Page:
Mediatek Shows First Live Wi-Fi 7 Demo

Mediatek Filogic
(Image credit: Mediatek)

Taiwanese semiconductor company and wireless communication specialist Mediatek (via PR Newswire) has, for the first time demonstrated what it’s calling Wi-Fi 7, offering higher speeds and lower latencies than the current king of the wireless frontier, Wi-Fi 6E. 

Mediatek Filogic

(Image credit: Mediatek)

Mediatek’s demo was designed to show off its Wi-Fi 7 Filogic (opens in new tab)connectivity SOCs, based on an Arm Cortex-A53 CPU and a Mediatek network accelerator, transferring data at 802.11be’s maximum speed of 30 Gbps using multi-link channel aggregation to allow data to flow seamlessly around network congestion. Wi-Fi 7 is expected to add new technology to all bands while retaining backward compatibility, including the stagnant and cluttered 2.4GHz spectrum, and should deliver speeds 2.4x faster than Wi-Fi 6 using the same number of antennas.

"The rollout of Wi-Fi 7 will mark the first time that Wi-Fi can be a true wireline/Ethernet replacement for super high-bandwidth applications," said Alan Hsu, corporate vice president and general manager of the Intelligent Connectivity business at MediaTek. "MediaTek's Wi-Fi 7 technology will be the backbone of home, office and industrial networks and provide seamless connectivity for everything from multi-player AR/VR applications to cloud gaming and 4K calls to 8K streaming and beyond."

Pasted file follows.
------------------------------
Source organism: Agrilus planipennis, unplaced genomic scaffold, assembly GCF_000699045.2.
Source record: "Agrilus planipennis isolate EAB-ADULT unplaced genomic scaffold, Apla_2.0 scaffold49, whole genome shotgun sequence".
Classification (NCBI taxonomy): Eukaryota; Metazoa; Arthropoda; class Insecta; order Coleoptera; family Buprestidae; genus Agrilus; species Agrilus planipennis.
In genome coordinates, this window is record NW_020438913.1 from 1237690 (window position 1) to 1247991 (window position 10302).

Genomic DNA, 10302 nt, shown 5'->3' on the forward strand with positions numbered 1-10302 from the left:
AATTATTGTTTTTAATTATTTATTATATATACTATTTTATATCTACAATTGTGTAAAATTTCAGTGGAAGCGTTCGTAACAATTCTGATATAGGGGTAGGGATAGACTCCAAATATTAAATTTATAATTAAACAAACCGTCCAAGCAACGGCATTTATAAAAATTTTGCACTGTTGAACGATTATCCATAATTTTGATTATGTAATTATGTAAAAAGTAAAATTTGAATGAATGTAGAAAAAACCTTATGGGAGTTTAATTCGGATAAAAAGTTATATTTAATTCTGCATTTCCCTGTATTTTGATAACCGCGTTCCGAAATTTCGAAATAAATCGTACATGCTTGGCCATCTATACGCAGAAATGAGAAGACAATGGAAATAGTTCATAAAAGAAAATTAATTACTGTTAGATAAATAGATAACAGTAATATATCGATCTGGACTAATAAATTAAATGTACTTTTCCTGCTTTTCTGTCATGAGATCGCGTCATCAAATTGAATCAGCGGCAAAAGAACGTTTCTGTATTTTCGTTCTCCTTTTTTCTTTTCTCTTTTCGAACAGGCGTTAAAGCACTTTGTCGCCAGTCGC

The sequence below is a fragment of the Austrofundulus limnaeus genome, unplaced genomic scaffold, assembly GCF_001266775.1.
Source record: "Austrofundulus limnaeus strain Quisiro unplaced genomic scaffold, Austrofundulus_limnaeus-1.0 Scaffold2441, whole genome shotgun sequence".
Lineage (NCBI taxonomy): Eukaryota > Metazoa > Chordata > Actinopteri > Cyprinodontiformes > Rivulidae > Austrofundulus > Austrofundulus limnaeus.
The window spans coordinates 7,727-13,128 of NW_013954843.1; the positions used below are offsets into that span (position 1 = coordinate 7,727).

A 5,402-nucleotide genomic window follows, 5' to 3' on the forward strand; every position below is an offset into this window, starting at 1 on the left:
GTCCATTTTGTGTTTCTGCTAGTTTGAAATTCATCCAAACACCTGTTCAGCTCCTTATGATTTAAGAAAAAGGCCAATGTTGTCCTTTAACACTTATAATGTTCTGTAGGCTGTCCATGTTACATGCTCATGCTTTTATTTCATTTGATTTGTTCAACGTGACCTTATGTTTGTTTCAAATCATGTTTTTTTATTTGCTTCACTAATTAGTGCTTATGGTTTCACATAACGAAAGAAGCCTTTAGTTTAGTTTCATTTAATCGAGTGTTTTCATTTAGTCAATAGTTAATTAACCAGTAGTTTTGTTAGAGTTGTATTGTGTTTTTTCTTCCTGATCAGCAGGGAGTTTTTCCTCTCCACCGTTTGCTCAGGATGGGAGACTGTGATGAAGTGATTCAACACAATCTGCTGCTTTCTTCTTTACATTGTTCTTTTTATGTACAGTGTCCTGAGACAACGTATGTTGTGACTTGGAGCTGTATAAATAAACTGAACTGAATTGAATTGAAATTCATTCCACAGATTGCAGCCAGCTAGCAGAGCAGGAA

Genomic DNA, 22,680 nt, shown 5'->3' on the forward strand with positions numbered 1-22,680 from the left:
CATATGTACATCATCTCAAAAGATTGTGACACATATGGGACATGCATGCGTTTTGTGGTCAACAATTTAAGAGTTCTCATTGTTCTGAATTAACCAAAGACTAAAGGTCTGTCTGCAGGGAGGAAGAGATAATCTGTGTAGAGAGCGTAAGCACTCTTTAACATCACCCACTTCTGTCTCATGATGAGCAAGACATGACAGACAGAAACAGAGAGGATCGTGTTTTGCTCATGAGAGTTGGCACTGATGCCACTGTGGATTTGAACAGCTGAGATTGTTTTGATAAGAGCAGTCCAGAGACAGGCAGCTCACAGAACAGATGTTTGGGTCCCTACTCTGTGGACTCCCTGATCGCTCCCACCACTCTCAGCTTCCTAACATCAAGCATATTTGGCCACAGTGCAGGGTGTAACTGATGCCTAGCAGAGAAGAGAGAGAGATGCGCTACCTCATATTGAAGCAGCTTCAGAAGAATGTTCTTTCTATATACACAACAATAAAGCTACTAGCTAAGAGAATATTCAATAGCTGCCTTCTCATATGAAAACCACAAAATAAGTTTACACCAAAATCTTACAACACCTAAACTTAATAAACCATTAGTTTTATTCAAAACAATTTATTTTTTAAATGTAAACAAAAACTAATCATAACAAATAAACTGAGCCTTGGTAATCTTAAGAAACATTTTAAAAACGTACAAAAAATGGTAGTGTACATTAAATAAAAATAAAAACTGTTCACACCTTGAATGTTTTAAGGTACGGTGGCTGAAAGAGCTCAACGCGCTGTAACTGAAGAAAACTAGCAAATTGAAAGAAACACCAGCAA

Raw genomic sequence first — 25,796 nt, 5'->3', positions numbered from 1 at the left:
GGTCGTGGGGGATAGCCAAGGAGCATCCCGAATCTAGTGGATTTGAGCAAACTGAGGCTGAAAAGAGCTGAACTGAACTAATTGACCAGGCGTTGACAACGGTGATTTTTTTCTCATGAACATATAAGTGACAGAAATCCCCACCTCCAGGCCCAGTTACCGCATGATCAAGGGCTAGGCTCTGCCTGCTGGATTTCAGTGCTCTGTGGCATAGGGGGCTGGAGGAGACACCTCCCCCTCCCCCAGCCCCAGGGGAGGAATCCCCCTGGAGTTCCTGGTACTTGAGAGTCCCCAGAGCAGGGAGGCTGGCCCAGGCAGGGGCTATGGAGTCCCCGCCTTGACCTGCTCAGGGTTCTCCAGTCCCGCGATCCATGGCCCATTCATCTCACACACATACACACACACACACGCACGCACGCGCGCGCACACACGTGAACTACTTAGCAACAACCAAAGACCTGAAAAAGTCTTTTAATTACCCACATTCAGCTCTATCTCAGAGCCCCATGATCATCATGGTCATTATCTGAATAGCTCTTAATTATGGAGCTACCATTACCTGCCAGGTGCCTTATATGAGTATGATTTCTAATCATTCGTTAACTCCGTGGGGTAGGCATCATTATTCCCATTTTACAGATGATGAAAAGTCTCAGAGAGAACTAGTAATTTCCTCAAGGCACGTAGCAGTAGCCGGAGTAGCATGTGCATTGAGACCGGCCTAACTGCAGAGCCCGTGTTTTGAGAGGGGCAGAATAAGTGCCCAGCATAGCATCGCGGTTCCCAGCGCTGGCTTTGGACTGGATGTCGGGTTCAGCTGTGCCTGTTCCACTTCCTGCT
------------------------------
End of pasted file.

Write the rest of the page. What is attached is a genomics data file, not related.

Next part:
Based on the 802.11be protocol, Wi-Fi 7 (also snappily known as Wi-Fi Extremely High Throughput) has yet to see an initial draft of its amendments to the Wi-Fi standard, with a final version not due until 2024. It is expected to continue Wi-Fi’s invasion of the 6 GHz spectrum band, and could provide up to 320MHz of bandwidth , improvements to MIMO (up to 16 streams) and multi-band/multi-channel aggregation. What this means is faster, more stable Wi-Fi necessary for demanding applications such as cloud gaming and 8K video streaming.

Ian Evenden
Freelance News Writer

Ian Evenden is a UK-based news writer for Tom’s Hardware US. He’ll write about anything, but stories about Raspberry Pi and DIY robots seem to find their way to him.